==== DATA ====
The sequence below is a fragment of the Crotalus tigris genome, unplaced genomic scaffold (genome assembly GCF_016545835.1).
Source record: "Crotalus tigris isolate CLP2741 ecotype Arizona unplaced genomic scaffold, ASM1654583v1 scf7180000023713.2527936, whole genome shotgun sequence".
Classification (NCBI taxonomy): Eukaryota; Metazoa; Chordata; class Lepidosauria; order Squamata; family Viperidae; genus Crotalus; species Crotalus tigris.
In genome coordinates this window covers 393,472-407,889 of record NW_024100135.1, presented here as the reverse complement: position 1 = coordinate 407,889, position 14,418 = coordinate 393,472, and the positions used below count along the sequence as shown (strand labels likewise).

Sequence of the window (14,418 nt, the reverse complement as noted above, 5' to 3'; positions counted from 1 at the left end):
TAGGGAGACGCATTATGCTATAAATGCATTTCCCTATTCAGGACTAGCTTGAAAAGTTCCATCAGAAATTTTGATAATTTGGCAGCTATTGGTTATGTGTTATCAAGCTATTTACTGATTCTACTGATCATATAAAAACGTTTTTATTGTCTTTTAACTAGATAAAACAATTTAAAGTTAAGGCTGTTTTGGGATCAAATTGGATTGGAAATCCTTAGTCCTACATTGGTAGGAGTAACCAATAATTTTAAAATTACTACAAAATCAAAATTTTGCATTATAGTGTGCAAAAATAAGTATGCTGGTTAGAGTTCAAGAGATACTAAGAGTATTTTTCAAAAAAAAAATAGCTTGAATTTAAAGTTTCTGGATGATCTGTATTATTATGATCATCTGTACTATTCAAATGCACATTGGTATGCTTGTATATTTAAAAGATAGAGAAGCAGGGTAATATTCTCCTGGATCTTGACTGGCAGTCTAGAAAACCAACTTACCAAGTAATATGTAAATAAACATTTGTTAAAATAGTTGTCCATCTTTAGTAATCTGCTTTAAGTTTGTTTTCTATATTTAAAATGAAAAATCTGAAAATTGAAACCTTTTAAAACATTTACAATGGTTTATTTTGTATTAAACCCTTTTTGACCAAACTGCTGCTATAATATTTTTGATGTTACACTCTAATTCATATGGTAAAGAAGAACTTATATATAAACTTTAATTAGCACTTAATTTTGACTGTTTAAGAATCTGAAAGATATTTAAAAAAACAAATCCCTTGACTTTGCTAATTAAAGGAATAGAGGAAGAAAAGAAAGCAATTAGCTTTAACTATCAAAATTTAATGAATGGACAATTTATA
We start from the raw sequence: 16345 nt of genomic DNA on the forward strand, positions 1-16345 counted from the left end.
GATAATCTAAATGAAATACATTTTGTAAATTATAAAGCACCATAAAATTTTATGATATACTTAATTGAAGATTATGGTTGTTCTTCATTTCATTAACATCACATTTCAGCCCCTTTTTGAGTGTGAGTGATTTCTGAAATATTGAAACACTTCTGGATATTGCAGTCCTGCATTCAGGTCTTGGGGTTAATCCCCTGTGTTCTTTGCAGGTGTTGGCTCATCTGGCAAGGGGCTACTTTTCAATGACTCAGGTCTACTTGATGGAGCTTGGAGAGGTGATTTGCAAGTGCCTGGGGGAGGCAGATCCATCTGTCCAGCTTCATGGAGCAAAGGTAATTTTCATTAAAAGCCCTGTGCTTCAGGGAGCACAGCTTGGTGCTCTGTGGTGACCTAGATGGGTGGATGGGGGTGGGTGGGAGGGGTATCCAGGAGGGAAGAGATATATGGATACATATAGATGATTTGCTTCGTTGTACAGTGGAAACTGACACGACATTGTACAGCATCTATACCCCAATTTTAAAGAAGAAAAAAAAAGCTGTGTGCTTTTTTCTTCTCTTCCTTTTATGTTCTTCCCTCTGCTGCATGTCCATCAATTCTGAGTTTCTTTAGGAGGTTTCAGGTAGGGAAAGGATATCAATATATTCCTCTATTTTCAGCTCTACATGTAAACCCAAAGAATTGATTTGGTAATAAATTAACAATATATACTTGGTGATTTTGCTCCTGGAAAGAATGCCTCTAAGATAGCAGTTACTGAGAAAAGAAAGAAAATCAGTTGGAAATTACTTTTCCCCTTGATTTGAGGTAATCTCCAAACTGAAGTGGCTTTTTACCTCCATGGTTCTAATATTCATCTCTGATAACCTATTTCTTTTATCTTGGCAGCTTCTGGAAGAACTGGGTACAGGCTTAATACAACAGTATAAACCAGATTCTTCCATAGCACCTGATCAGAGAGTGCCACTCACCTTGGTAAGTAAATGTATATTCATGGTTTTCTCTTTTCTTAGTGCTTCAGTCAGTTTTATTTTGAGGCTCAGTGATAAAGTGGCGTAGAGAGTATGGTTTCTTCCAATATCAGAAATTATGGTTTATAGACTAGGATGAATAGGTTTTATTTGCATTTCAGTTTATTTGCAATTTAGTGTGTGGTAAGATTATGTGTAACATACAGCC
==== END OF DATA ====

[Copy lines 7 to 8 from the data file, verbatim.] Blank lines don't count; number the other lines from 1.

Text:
We start from the raw sequence: 16345 nt of genomic DNA on the forward strand, positions 1-16345 counted from the left end.
GATAATCTAAATGAAATACATTTTGTAAATTATAAAGCACCATAAAATTTTATGATATACTTAATTGAAGATTATGGTTGTTCTTCATTTCATTAACATCACATTTCAGCCCCTTTTTGAGTGTGAGTGATTTCTGAAATATTGAAACACTTCTGGATATTGCAGTCCTGCATTCAGGTCTTGGGGTTAATCCCCTGTGTTCTTTGCAGGTGTTGGCTCATCTGGCAAGGGGCTACTTTTCAATGACTCAGGTCTACTTGATGGAGCTTGGAGAGGTGATTTGCAAGTGCCTGGGGGAGGCAGATCCATCTGTCCAGCTTCATGGAGCAAAGGTAATTTTCATTAAAAGCCCTGTGCTTCAGGGAGCACAGCTTGGTGCTCTGTGGTGACCTAGATGGGTGGATGGGGGTGGGTGGGAGGGGTATCCAGGAGGGAAGAGATATATGGATACATATAGATGATTTGCTTCGTTGTACAGTGGAAACTGACACGACATTGTACAGCATCTATACCCCAATTTTAAAGAAGAAAAAAAAAGCTGTGTGCTTTTTTCTTCTCTTCCTTTTATGTTCTTCCCTCTGCTGCATGTCCATCAATTCTGAGTTTCTTTAGGAGGTTTCAGGTAGGGAAAGGATATCAATATATTCCTCTATTTTCAGCTCTACATGTAAACCCAAAGAATTGATTTGGTAATAAATTAACAATATATACTTGGTGATTTTGCTCCTGGAAAGAATGCCTCTAAGATAGCAGTTACTGAGAAAAGAAAGAAAATCAGTTGGAAATTACTTTTCCCCTTGATTTGAGGTAATCTCCAAACTGAAGTGGCTTTTTACCTCCATGGTTCTAATATTCATCTCTGATAACCTATTTCTTTTATCTTGGCAGCTTCTGGAAGAACTGGGTACAGGCTTAATACAACAGTATAAACCAGATTCTTCCATAGCACCTGATCAGAGAGTGCCACTCACCTTGGTAAGTAAATGTATATTCATGGTTTTCTCTTTTCTTAGTGCTTCAGTCAGTTTTATTTTGAGGCTCAGTGATAAAGTGGCGTAGAGAGTATGGTTTCTTCCAATATCAGAAATTATGGTTTATAGACTAGGATGAATAGGTTTTATTTGCATTTCAGTTTATTTGCAATTTAGTGTGTGGTAAGATTATGTGTAACATACAGCC